A marathon effort in the fight against mito

13 April 2018

As Team Lily limbers up for the 2018 London Marathon, Kat Kitto recalls how she ran the biggest race of her life for her daughter Poppy, who has mitochondrial disease.

I used to be one of those 'I could never run a marathon' people. I had run a couple of half marathons and that felt like the absolute limit of my endurance. I just couldn't imagine going further. I would watch others run marathons and think 'maybe one day' – but that feeling would quickly fade.

Then in 2016 two close friends ran the London Marathon in support of the Lily Foundation and our daughter Poppy, then aged 6, who has mitochondrial disease. Watching them battle their way over 26.2 miles, raising awareness and money for such an important cause,  I finally thought: do you know what, maybe I could do it! The seed was sown, and once there it wasn't going to go away. I contacted the Lily Foundation, and they helped set me up with a place on the 2017 London Marathon.

The training was the bit I dreaded most. I’d always been a fair-weather runner, so the thought of all those cold, wintry days filled me with horror. But with the right kit to keep me warm, I actually started to enjoy my chilly winter runs. I found time to schedule in the miles each week, got into a routine, and began ticking off the weeks on my training plan. It was so satisfying to see the weeks go by as my distances gradually increased.

The turning point in my training was my first run beyond my half marathon distance – the furthest I’d ever run. It felt amazing to have pushed beyond my limits, and from there the longer runs just came. Gradually I built up my distances, adding a mile or two each week. I was running about 16 miles when an injury set me back in my training. I remembered the advice I'd been given about managing injuries, and after some physiotherapy and an adjustment to my training plan I was soon back on the road.

Poppy and friends join in on one of Kat's training runs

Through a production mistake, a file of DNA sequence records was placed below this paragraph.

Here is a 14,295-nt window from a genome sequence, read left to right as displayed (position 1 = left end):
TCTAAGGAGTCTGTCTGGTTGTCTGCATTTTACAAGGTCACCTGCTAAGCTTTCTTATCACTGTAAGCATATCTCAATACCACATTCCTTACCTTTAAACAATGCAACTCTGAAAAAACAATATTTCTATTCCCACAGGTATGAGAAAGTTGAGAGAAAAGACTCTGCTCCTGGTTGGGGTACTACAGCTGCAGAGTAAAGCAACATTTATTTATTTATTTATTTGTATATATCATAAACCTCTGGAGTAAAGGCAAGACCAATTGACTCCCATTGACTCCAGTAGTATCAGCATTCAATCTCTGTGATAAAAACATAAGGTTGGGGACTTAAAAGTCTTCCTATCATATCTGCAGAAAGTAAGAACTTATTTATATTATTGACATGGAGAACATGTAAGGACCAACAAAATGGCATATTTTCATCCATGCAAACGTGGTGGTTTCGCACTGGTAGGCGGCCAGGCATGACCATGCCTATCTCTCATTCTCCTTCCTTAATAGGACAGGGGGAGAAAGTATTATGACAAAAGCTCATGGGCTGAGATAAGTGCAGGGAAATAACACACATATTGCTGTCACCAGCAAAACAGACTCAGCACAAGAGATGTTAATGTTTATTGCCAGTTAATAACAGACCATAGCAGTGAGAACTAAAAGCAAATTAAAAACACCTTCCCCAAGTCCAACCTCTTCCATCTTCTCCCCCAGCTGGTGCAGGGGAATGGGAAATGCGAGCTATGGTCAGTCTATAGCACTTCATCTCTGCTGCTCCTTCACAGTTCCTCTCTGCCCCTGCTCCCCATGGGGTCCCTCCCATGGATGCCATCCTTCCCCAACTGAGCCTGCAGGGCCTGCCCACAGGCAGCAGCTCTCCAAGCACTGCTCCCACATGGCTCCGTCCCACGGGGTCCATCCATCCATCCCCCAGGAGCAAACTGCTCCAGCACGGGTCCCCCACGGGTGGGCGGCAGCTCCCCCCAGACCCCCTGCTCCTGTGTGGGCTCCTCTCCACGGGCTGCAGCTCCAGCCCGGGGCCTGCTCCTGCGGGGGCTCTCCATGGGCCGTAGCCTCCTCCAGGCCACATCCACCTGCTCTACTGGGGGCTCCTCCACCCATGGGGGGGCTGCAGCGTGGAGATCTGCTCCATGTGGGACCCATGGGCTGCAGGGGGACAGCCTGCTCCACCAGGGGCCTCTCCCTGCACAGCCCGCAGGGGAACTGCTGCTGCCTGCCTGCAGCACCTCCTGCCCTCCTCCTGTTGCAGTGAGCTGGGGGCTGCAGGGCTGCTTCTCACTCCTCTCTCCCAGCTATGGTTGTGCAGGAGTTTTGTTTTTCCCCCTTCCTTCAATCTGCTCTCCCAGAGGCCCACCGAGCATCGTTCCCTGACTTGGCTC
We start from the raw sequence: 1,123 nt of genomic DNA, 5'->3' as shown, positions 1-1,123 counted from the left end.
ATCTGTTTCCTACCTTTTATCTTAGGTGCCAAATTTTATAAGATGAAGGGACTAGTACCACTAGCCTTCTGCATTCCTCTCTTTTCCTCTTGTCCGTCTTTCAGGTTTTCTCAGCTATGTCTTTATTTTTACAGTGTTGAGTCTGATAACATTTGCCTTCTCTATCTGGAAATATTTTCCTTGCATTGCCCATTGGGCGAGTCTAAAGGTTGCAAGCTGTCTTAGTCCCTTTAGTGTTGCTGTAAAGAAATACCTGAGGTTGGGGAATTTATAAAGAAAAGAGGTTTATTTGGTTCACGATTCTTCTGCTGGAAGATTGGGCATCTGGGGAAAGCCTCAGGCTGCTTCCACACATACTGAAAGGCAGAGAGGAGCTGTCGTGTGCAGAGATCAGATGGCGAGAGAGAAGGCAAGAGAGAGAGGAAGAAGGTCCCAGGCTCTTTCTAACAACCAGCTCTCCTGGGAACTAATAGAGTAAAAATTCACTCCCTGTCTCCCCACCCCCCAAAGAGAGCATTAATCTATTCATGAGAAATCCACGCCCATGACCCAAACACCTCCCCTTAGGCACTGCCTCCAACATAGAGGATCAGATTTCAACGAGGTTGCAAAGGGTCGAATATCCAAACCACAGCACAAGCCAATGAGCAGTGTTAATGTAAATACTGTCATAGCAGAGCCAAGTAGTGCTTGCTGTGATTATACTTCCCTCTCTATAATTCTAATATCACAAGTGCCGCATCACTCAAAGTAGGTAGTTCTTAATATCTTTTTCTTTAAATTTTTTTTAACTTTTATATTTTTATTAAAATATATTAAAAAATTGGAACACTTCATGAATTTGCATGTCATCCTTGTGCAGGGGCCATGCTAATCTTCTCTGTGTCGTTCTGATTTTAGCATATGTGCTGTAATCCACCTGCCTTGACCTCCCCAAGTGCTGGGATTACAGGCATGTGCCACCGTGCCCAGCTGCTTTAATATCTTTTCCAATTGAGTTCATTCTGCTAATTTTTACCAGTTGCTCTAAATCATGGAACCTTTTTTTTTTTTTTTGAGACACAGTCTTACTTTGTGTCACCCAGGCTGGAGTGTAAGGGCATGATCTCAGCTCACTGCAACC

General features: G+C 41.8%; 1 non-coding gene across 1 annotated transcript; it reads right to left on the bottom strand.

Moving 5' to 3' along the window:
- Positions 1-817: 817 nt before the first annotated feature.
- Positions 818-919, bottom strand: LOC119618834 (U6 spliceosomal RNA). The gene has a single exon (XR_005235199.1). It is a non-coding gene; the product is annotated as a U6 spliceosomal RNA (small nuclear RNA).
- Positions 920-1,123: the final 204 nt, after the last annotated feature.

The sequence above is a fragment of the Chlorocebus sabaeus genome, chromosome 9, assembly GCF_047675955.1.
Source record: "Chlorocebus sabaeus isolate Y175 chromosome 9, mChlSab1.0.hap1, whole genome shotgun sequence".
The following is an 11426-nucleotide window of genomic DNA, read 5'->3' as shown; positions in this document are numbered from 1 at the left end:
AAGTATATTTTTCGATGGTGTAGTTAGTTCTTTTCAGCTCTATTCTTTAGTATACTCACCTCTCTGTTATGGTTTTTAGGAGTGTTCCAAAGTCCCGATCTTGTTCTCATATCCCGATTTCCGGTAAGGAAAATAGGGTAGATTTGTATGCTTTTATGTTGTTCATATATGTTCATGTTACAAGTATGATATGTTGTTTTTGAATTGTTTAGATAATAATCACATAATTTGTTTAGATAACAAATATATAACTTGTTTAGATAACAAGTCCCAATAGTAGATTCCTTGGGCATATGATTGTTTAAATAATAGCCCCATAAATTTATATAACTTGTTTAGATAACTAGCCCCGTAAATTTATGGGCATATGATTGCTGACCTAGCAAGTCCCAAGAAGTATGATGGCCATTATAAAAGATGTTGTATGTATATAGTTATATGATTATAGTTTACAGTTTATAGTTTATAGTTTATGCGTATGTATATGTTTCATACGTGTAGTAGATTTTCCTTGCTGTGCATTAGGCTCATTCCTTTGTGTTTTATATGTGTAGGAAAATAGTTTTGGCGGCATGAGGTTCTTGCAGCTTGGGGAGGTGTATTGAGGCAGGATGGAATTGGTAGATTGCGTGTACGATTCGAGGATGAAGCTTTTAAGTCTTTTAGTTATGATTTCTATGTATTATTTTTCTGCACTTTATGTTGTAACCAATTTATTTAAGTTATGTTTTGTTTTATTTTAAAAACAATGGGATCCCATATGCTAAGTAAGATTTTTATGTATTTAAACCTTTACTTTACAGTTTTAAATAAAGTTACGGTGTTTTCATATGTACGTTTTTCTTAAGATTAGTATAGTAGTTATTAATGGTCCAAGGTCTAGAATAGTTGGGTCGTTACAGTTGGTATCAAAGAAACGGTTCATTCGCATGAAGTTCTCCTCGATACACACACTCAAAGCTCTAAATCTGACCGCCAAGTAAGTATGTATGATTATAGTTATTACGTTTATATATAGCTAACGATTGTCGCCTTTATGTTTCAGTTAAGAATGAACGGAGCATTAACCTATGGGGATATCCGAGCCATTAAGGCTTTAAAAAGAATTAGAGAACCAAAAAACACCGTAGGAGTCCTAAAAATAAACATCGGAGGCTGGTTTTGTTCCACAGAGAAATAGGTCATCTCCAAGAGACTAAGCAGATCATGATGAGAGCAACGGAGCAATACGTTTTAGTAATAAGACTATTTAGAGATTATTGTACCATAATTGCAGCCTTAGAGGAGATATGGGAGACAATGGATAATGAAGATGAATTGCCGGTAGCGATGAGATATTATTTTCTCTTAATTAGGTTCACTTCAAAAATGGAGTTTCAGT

By the time I got to the all-important ‘tapering off’ weeks in the run-up to the event, I felt mentally ready for it. I knew I could run 21 miles, and friends who had run the event assured me the crowd and atmosphere would carry me the extra five. The final week before the race felt very strange. After spending five months running further and further each week, suddenly I was barely running at all.

The morning of the race was a mix of excitement and nerves -  after so much preparation I was eager to just get going and give it my best shot. The London Marathon is famous for its incredible atmosphere and crowds, and it didn’t disappoint. With family, friends and Lily Foundation 'cheering squads' willing me on at every stage of the race, I had plenty to keep me going.

Seeing familiar faces in the crowd was a huge lift. Even the support from random spectators shouting my name helped massively during those last gruelling miles. The last eight or so miles were a real mental and physical battle, but I kept reminding myself why I was running, and with the crowd's support I was able to keep putting one foot in front of the other.

A few hundred metres from the finish, I saw Poppy’s little beaming face in the crowd. That gave me the final lift I needed to get over the line as I remembered what I was running for.

As I rounded the last bend at Westminster, I spotted Liz Curtis, founder of The Lily Foundation, cheering and waving like mad. Then, a few hundred metres from the finish, I saw Poppy’s little beaming face in the crowd. That gave me the final lift I needed to get over the line as I remembered what I was running for. 

I crossed the line feeling a mix of sheer joy, disbelief and exhaustion. Along with very sore legs I felt an incredible rush of elation, knowing that I’d completed the London Marathon. The glow stayed with me all through the friendly post-race reception organised by the Lily team. I was left with a huge sense of achievement, and a feeling that I'd been part of something very special indeed.

I'd like to thank The Lily Foundation for giving me the opportunity to run the London Marathon, and all the wonderful people who sponsored my race. Together we helped to give Poppy and other children like her hope for a better future, free from mitochondrial disease.

Kat's run raised over £6000 to help fight mitochondrial disease! Please support the Lily Foundation by sponsoring Team Lily in the 2018 London Marathon. Click here to donate.